Guinness Triple Chocolate Cupcakes

Chocolate is like that supernice kid from school who miraculously got along just as well with the jocks as the nerds as the popular kids, who seemed to fit in effortlessly to every clique just by being so friendly and easygoing and genuine. It's weird and wonderful how many different things you can pair with chocolate. Zucchini. Chili. Beets. Avocado. (All real recipes I've seen). I once made chocolate cakelettes frosted with basil buttercream. And they were delicious. Don't believe me? Just ask my highly skeptical family members who grudgingly had to admit they were into it.

That's what I love about chocolate. Well, one of the many things. It's just so versatile, so cooperative. Such a team player. Chocolate will never let you down. It will take what ever you throw at it and run with it. Spinach? Ginger? Pepper? Go for it. The weirder the better.

Today we're pairing chocolate with beer.

I've been wanting to bake with chocolate and Guinness for a while now, ever since seeing many a Guinness Chocolate Cake on offer in cafes and bakeries around the UK when I was studying abroad. (Still on the baking bucket list: chocolate and Bailey's. Heaven.)


Adding beer to chocolate, I found, is a lot like adding black coffee. It gives the chocolate flavor a little edge of bitterness, that little extra depth that takes it from delicious to deliciously intriguing. An alluring air of mystery, if you will.


If you're not a beer drinker and are skeptical about ruining perfectly good chocolate cupcakes with the bitter taste of beer, don't be. It's not that noticeable. If you are a seasoned beer drinker, you'll be more likely to notice a beer-y taste, but it's subtle. It's like beer bread - yes, there's beer in it, but it's not the primary flavor. My roommate has never tasted beer in her life, and she a) couldn't detect the beer flavor and b) loved the cupcakes. So there.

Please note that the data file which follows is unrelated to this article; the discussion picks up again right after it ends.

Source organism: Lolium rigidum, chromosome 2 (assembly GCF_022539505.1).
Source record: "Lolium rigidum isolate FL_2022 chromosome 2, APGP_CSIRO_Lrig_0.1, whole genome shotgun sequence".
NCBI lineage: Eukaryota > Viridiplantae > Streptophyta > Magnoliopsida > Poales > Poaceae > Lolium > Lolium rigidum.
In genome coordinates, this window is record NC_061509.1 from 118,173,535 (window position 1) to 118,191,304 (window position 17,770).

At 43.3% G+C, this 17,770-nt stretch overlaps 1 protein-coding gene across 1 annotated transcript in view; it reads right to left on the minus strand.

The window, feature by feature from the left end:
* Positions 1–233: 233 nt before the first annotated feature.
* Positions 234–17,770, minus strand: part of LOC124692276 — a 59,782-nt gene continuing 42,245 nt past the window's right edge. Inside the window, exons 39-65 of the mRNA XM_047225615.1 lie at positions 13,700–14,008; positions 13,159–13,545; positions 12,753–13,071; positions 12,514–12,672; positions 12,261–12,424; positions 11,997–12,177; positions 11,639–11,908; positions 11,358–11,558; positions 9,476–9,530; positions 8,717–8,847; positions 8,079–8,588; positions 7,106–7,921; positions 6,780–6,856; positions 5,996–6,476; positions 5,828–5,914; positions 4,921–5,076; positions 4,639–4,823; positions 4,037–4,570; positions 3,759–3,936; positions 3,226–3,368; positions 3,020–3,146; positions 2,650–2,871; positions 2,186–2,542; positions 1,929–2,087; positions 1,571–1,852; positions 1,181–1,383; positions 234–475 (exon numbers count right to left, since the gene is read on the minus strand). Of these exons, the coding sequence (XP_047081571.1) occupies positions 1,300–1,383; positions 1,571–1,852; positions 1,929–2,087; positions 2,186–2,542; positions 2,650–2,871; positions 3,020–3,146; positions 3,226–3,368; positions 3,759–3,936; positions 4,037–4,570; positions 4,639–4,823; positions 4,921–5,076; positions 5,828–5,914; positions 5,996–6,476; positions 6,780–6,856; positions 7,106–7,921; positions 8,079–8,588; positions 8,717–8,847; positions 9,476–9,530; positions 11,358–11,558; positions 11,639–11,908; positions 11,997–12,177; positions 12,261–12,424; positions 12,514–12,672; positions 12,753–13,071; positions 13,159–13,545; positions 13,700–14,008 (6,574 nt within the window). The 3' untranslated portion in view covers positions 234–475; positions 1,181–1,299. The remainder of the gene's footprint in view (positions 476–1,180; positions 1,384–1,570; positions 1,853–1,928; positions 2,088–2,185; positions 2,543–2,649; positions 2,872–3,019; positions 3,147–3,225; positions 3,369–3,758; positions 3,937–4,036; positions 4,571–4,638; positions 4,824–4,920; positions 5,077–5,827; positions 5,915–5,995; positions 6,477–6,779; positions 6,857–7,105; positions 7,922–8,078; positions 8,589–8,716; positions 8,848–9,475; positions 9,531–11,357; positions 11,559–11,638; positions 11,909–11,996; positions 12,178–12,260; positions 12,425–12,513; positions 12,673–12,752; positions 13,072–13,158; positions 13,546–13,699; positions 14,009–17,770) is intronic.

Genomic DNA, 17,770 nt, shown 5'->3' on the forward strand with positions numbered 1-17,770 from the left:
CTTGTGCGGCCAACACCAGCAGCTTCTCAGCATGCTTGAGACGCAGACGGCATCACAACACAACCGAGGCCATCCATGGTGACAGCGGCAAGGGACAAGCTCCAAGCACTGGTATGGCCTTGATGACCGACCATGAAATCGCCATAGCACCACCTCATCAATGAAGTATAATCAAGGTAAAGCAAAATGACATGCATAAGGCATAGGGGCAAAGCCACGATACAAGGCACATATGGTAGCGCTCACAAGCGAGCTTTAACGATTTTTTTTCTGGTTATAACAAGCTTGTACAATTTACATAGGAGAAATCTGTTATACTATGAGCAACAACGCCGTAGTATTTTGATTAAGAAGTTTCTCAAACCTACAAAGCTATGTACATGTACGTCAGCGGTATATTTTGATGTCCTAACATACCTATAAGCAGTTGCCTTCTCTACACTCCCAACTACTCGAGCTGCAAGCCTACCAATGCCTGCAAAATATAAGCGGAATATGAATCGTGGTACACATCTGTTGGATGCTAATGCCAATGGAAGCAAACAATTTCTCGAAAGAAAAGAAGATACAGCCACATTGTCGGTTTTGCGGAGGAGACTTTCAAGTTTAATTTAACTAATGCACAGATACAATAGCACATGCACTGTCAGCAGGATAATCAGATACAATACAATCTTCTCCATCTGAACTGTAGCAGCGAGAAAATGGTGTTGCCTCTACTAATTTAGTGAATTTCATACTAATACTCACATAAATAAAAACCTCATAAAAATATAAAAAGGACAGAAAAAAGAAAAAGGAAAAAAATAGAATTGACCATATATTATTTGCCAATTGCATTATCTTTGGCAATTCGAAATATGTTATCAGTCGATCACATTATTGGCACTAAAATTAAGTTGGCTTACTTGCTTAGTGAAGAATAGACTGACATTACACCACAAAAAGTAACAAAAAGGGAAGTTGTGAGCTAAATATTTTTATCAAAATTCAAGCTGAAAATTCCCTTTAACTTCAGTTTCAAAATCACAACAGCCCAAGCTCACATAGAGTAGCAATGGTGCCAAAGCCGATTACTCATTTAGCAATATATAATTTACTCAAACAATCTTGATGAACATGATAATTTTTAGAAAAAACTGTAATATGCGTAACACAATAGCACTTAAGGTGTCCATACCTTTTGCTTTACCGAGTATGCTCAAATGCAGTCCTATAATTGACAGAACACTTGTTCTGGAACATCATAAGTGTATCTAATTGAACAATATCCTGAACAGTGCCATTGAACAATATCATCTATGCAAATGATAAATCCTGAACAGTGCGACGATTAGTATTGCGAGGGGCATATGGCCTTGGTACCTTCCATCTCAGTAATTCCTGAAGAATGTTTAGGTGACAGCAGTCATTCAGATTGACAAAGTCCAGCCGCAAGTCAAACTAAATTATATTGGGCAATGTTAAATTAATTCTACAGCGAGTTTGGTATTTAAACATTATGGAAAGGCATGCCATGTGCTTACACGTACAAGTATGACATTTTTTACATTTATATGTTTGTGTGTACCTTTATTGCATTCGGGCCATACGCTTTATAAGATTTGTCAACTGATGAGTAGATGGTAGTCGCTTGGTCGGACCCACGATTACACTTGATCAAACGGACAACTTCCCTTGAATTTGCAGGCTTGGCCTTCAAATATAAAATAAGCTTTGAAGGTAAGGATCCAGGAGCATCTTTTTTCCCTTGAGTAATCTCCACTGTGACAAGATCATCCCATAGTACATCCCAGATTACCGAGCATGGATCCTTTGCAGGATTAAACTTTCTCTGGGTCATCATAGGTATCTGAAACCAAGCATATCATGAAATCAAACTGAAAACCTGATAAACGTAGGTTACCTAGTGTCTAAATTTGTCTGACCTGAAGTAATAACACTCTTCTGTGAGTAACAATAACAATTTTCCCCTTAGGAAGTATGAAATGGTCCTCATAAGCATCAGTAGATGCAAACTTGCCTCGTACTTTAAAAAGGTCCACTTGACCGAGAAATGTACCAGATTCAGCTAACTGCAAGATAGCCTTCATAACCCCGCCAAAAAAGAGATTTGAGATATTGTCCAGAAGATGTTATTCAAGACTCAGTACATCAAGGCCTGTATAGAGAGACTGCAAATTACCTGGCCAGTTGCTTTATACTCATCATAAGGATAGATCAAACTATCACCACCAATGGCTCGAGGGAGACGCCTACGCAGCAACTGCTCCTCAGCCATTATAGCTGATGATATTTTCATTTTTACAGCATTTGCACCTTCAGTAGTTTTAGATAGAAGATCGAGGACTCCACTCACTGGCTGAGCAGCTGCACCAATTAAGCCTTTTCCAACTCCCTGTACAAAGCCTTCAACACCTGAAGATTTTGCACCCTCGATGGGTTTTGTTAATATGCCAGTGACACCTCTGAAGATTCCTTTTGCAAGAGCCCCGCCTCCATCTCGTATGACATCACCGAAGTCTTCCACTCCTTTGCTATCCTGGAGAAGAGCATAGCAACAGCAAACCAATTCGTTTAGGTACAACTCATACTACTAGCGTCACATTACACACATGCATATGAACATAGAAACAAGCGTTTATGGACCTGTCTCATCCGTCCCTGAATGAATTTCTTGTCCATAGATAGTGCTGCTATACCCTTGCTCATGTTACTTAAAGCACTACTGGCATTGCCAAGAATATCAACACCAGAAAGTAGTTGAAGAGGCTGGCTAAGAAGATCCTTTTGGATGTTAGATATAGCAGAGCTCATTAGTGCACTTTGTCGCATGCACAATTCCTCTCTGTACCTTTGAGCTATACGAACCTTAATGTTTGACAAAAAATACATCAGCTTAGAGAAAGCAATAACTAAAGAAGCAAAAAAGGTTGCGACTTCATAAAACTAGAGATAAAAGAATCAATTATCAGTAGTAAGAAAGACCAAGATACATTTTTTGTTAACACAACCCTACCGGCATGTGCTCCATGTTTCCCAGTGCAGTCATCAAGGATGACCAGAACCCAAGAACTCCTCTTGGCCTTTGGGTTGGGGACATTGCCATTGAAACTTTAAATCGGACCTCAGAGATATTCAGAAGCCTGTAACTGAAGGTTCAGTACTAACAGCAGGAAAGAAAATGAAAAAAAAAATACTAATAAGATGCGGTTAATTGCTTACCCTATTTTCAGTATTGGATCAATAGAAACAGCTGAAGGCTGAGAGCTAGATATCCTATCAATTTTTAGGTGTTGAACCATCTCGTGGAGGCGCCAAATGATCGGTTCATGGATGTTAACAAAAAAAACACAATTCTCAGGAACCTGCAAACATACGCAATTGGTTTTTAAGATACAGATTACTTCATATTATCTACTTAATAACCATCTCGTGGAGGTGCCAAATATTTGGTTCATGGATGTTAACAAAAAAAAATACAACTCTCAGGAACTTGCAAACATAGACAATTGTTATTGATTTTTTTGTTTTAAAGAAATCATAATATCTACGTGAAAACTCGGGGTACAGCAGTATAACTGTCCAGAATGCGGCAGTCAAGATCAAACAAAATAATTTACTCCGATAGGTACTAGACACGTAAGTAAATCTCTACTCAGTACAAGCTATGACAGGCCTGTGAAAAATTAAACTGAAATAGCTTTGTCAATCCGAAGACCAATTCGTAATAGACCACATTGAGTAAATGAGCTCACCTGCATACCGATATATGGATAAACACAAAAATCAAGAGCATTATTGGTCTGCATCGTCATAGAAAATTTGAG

There's beer in the cake and the frosting, giving these cupcakes an intense, nuanced chocolate flavor. I love how the depth the beer brings to the chocolate gives these cupcakes a no-nonsense sophistication. They're not just your average chocolate cupcake, but there's nothing pretentious about them, either.


I love these cupcakes. I kept saying that as I was eating them: "Oh my gosh, guys. These are so good. Seriously, these cupcakes are so good. I love these cupcakes. Guys, aren't these cupcakes amazing? Wow." With a triple threat chocolate flavor - moist chocolate cake, thick chocolate frosting, and packed with mini chocolate chips for extra chocolate punch - it's no wonder I became a broken record of compliments for these cupcakes.

I'm pretty sure you're going to love them, too.


- Molly





Guinness Double Chocolate Cupcakes
From A Sweet Soliloquy

Cupcakes

1 1/2 cups all-purpose flour
3/4 cup granulated sugar
4 tablespoons cocoa powder
1 teaspoon baking soda
1/2 teaspoon salt
1 teaspoon vanilla extract
1 teaspoon apple cider vinegar
1/4 cup coconut or vegetable oil
2/3 cup stout (e.g. Guinness)
1/3 cup milk
1 cup mini chocolate chips

Preheat oven to 350 degrees. Line a cupcake pan with baking cups.

In a mixing bowl, whisk together the flour, sugar, cocoa, baking soda, and salt. Add the vanilla extract, vinegar, oil, stout, and milk. Mix the batter until smooth, then fold in chocolate chips.

Pour batter into 12 baking cups. Bake for 18-22 minutes, or until a toothpick inserted into the center comes out clean. Remove from baking pan and allow to cool to room temperature.

Salted Chocolate Stout Buttercream

1 stick butter, softened
3-4 cups powdered sugar
1/2 cup cocoa powder
1/2 cup semi-sweet chocolate chips
1/2 cup stout
1/2 tsp salt
sprinkle of course salt

In microwave, heat chocolate chips and stout in a bowl for about 30 seconds. Mix until chocolate chips are melted and let cool, creating a ganache-like mixture. In bowl beat butter until light and fluffy, about one minute, then add salt, powdered sugar, cocoa powder, and chocolate-stout ganache in increments until fully incorporated. Adjust dry-wet ratios depending on humidity and temperature in your location. Frosting may require a small amount of cooling in freezer to thicken if environment/beating creates too much heat. Frost cooled cupcakes and sprinkle salt on top.